Cycle 3

How effective will the practice of engaging faculty members in online professional dialogue be in increasing the integration of technology in classroom instruction?

The school year has moved into testing season and students have to relinquish their netbooks to classroom cart management, which means a significant number of tech team members no longer have access to after school meetings.  I shifted my action research attention directly on the educators who determine if and how the netbooks are used in the classroom.  This allowed me to continue working on my overall goal, improve my technology integration support so that all stakeholders are invested and see their role in the successful implementation of the middle school 1:1 program.

In my regular work, I had been exploring different professional development formats. Earlier in the year, my work team successfully launched a blog for 30-Day Challenges that engaged teachers in daily applications that could enhance their instruction. I designed a virtual book club that bridged that model with a traditional book study.  I secured funding for purchasing 50 books and posted the virtual book club on the district professional development registration site. Within the week, the 50 spots were filled with a waitlist of nine.


  1. Determine reading selection.
  2. Establish the blog and norms for participation.
  3. Complete the book study.

My work team surveyed teacher and administrators in the district to determine the needs and interests for professional development midyear.  Digital literacy ranked high in the results so I selected Literacy 2.0: Reading and Writing in the 21st Century Classrooms by Nancy Frey, Douglas Fisher and Alex Gonzalez for the book study.  I knew this choice would both address fundamental communication and collaboration tools and digital literacy for neophytes, yet still be applicable to experienced technology users.

I looked at various platforms for hosting the virtual book discussions. It was critical that the choice double as a model for potential classroom use. I considered the success of the 30-Day Challenge blog, the group of participants it created, and the likelihood that some of those members would register for the virtual book club. A definite advantage to the blog is that they encourage broader readership and allow participants to determine how they would connect in terms of notifications. Additionally, blogs are not complicated for new users. I established a virtual book study, EVSCiReaders, and asked participants to become members of the blog. As it turned out, there was a large number of registered participants who had not completed the 30-Day Challenge, so I created pages with instructions for how to get started as a blog member for their reference.  Those pages could also be used as instructional tools should participants decide to introduce their students to blogging.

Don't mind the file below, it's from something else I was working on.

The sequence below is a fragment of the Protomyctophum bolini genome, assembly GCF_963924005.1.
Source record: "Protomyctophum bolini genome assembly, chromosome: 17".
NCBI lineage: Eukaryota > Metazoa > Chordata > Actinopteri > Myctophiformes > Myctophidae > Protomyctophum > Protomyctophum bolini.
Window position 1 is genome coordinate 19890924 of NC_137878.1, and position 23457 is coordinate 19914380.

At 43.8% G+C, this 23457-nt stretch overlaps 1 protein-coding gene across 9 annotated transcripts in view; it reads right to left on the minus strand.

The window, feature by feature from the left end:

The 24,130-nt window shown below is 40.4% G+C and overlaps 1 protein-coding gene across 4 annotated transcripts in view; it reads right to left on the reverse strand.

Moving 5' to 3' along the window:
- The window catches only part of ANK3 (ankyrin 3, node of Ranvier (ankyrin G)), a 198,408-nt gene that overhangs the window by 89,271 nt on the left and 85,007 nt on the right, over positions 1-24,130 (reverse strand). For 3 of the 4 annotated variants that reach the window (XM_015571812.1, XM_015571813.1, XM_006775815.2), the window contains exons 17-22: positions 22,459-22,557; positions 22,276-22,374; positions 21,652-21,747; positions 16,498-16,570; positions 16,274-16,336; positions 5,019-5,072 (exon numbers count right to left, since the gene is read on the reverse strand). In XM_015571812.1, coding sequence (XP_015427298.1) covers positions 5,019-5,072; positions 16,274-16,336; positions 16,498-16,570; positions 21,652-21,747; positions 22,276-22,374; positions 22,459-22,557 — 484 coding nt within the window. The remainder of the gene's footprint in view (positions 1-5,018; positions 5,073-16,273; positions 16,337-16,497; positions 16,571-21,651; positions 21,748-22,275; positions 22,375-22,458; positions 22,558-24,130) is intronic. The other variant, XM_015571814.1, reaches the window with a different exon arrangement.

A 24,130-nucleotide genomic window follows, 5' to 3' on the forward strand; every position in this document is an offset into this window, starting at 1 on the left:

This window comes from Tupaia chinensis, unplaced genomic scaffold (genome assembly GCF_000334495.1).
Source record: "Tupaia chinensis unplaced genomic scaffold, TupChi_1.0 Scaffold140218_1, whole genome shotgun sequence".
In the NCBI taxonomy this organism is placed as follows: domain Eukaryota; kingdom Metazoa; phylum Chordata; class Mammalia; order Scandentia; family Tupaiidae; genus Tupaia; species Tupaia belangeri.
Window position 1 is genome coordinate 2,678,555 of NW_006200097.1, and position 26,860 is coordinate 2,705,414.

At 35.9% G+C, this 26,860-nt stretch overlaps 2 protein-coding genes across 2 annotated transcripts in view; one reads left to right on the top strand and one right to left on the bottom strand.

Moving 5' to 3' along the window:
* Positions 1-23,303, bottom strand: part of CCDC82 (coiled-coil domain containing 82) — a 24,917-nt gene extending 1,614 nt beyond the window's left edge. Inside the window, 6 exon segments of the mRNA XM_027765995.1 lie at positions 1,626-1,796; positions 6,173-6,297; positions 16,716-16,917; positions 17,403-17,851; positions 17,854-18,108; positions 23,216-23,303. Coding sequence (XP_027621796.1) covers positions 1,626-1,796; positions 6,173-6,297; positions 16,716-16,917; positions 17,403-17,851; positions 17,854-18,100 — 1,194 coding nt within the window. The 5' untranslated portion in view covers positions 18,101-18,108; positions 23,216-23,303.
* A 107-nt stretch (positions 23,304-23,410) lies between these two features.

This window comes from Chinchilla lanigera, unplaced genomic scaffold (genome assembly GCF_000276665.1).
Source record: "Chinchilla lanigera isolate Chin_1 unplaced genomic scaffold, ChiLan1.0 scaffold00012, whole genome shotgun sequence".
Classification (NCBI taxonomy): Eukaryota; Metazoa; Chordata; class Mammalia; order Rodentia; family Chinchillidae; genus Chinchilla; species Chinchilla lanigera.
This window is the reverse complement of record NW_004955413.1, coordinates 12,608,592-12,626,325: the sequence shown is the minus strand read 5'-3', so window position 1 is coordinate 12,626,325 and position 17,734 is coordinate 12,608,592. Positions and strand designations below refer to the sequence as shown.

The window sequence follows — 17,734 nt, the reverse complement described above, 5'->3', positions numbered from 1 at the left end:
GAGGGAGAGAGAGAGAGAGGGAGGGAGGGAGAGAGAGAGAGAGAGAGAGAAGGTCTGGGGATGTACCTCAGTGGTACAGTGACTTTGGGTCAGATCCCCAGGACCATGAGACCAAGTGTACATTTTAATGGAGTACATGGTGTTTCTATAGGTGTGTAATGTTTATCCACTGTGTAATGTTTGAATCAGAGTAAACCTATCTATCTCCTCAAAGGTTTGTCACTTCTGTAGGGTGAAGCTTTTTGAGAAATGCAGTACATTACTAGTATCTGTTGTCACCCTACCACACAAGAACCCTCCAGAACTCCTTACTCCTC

The virtual book study ran from February 27 through April 24. The 50 registered participants could be credited 8 hours of professional development points. A pacing guide provided structure for reading; however, the only requirements for meeting the 8 hours were to contribute to one discussion per chapter and to attend the face-to-face concluding meeting.  In the initial weeks the participation was slow so I built in additional face-to-face opportunities and offered to arrange videoconference spaces for group meetings. While I posted the weekly discussion topics, I deferred commenting in attempt to encourage participant exchange of ideas and questions.  For each chapter, at least one post was an open-ended question so that members could bring up their own topics of interest.

I evaluated the outcomes of my actions by looking at the collective evidence in three areas:

1. The response to the virtual book club to determine the viability of repeating this type of professional development.

2. The role community and dialog took in the professional development format.

3. The influence on teacher integration of technology.

The response of the virtual book club members
I collected 25 of the 50 book club members’ responses to the virtual book study in a post survey.  One responder did not provide consent to include her results. I determined the 50% turnout on the survey was a valid data collection since the 50% who did not complete the survey were those who did not complete the book study, did not post regularly or did not attend a face-to-face meeting. I think it is safe to assume that non-respondents would indicate that they were not likely to implement change, which means about half of the overall participants benefitted from the activity.  Of the 50% who completed the survey, not everyone finished the book, but the overall response was positive as 100% would be making changes in their instruction based on their new knowledge.  One clear indicator is the level of interest in repeating the experience, 100% of the respondents (or 50% overall) would participate in a virtual book study again assuming the book was provided. Nearly half of the responding group, 11/24 (or 22% overall), would participate in another virtual book study even if they had to purchase the book themselves.